Bournemouth landlords concerned about crime site

Expansion of the government’s popular crime mapping website Police.uk has sparked concerns over falling house prices and difficulties renting rooms among Bournemouth landlords. The website, which has received over 400 million hits since launching in February, has expanded the crimes it shows to include shoplifting, drugs, criminal damage and arson. By the end of this year, the site will also include the names of specific areas where crime levels are highest.

Expansion of the government’s popular crime mapping website Police.uk has sparked concerns over falling house prices and difficulties renting rooms among Bournemouth landlords.

The website, which has received over 400 million hits since launching in February, has expanded the crimes it shows to include shoplifting, drugs, criminal damage and arson. By the end of this year, the site will also include the names of specific areas where crime levels are highest.

A Bournemouth landlord, who declined to be named, said that concerns about falling house prices have made her wary of reporting low-level crimes: “Potential lodgers checking the site is definitely a worry, it could make people reluctant to rent from me.”

The site allows members of the public to view the number and type of reported crimes in an area by entering a postcode or street name. Polina Misiu, 22, a student at Bournemouth University, used the site when deciding on accommodation. Ms Misiu said: “I was looking at places in the centre of Bournemouth, close to uni. The site listed so much crime there, that I chose Poole instead.”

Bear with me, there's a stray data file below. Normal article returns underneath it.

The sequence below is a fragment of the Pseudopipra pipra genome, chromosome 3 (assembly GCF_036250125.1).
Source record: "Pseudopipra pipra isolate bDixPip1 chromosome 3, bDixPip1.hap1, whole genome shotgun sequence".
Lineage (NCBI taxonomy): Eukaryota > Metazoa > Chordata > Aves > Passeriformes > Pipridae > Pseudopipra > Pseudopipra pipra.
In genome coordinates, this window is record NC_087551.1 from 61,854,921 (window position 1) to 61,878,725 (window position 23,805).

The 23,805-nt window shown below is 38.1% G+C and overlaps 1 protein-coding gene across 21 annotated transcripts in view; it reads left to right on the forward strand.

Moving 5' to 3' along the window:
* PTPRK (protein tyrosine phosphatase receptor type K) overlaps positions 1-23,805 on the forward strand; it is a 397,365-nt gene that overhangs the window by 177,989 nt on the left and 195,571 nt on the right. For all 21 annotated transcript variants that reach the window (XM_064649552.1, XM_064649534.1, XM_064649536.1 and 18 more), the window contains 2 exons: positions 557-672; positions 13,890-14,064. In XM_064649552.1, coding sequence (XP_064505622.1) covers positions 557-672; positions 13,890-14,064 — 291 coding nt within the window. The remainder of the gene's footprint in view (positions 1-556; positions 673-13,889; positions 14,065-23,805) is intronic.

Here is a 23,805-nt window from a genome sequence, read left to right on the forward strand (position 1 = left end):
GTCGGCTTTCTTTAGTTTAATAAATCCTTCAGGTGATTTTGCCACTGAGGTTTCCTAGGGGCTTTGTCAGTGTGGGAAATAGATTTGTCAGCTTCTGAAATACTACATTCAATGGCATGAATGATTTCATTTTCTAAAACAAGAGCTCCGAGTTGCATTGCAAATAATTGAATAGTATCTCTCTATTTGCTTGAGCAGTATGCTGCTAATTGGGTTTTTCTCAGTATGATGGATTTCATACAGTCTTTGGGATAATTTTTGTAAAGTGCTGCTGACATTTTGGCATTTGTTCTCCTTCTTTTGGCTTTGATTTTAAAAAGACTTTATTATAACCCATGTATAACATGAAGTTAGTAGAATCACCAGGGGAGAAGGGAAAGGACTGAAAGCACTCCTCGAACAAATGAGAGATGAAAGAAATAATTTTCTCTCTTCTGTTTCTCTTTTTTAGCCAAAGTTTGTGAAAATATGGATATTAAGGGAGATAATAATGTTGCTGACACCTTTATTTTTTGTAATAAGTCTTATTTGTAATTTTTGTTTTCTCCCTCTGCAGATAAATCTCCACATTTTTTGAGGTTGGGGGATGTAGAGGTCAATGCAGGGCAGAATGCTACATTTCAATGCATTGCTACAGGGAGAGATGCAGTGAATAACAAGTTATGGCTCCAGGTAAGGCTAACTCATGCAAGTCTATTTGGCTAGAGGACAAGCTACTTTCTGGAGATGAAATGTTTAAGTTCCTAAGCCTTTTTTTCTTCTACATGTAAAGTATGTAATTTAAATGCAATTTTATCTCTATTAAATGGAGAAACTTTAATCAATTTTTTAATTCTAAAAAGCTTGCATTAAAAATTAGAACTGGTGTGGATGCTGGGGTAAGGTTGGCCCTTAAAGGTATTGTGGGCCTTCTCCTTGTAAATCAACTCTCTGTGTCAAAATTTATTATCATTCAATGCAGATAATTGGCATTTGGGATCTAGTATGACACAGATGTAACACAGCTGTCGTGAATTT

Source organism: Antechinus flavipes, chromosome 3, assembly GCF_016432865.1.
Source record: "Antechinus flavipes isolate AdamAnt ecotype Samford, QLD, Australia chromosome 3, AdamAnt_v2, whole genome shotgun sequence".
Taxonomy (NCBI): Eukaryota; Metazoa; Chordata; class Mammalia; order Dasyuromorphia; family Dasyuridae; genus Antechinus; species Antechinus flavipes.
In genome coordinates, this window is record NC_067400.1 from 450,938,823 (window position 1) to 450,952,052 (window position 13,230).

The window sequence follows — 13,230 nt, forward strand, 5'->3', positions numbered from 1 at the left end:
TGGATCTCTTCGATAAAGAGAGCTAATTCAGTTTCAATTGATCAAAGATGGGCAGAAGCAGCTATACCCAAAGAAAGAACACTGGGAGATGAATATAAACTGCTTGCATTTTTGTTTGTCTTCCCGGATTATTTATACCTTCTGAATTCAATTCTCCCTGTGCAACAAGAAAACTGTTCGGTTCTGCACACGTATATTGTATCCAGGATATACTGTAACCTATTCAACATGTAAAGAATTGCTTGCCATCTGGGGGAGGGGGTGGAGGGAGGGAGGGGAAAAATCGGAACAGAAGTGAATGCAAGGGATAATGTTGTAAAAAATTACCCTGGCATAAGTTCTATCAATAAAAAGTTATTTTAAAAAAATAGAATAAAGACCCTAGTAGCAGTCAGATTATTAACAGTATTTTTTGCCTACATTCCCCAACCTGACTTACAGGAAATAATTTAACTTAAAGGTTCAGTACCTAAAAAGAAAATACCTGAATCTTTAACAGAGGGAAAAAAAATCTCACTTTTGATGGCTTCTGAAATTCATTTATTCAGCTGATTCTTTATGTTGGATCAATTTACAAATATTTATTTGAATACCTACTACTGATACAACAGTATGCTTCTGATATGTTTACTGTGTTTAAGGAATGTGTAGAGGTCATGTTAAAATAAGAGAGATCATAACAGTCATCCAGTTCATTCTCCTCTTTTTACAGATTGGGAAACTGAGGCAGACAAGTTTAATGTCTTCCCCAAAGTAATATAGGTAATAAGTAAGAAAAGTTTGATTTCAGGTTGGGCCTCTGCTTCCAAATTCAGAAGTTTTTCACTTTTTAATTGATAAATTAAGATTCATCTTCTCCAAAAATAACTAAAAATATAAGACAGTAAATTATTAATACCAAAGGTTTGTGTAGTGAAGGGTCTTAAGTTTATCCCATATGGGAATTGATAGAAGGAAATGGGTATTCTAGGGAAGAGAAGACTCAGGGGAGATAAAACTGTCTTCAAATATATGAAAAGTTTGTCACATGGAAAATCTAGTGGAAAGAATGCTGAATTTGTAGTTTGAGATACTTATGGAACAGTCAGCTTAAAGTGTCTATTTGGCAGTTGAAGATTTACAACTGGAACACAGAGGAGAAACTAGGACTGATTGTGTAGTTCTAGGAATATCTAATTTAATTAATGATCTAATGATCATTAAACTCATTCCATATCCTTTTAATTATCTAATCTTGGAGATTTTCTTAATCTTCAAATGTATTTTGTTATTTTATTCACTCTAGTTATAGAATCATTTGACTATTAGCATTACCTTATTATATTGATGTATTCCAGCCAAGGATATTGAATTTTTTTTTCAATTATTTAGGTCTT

A Winton estate agent said high levels of crime can negatively affect the housing market: “I was involved recently in the sale of a house which had an ASBO reported on either side of it. It fell through, the solicitors didn’t like it, and so the mortgage company withdrew their offer.”

But others don’t see the site as a threat to their business. Landlord Jason Bonner said: “I think it’s a good thing we’re able to look at the site. This sort of information shouldn’t be kept from people. Where my flat is, people are already aware of what kind of area it is.”

Police constable Andy Scarratt, of Dorset Safer Neighbourhood Team, thinks the website shouldn’t influence people when choosing where to live: “Sometimes the statistics seem high because people report crimes that initially appear to be  more serious than they really are. For example, if someone reports a group of youths being noisy outside, we go and investigate. It may turn out to just be a group of boys walking home. We’ll tell them to quieten down, but that goes up as an anti-social behaviour incident, which can distort the figures. We would always encourage people to report crime though, if they don’t things can escalate.”

Concerned landlords can contact Dorset Safer Neighbourhood Team on 101 in Dorset.

To view levels of crime and anti-social behaviour in Bournemouth in September 2011, click here.

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